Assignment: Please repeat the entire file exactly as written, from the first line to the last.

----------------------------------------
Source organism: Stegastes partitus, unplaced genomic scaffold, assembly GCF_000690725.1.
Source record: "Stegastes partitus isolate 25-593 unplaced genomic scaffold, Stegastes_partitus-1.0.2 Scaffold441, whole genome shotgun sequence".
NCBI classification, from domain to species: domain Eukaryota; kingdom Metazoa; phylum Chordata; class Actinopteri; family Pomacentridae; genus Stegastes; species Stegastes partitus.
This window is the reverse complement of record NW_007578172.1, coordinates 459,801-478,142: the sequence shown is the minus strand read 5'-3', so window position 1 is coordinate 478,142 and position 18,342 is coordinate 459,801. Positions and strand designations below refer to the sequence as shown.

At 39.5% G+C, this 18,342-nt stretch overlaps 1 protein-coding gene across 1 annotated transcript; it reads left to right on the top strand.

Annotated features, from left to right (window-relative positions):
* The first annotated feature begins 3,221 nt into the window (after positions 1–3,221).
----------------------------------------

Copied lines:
Source organism: Stegastes partitus, unplaced genomic scaffold, assembly GCF_000690725.1.
Source record: "Stegastes partitus isolate 25-593 unplaced genomic scaffold, Stegastes_partitus-1.0.2 Scaffold441, whole genome shotgun sequence".
NCBI classification, from domain to species: domain Eukaryota; kingdom Metazoa; phylum Chordata; class Actinopteri; family Pomacentridae; genus Stegastes; species Stegastes partitus.
This window is the reverse complement of record NW_007578172.1, coordinates 459,801-478,142: the sequence shown is the minus strand read 5'-3', so window position 1 is coordinate 478,142 and position 18,342 is coordinate 459,801. Positions and strand designations below refer to the sequence as shown.

At 39.5% G+C, this 18,342-nt stretch overlaps 1 protein-coding gene across 1 annotated transcript; it reads left to right on the top strand.

Annotated features, from left to right (window-relative positions):
* The first annotated feature begins 3,221 nt into the window (after positions 1–3,221).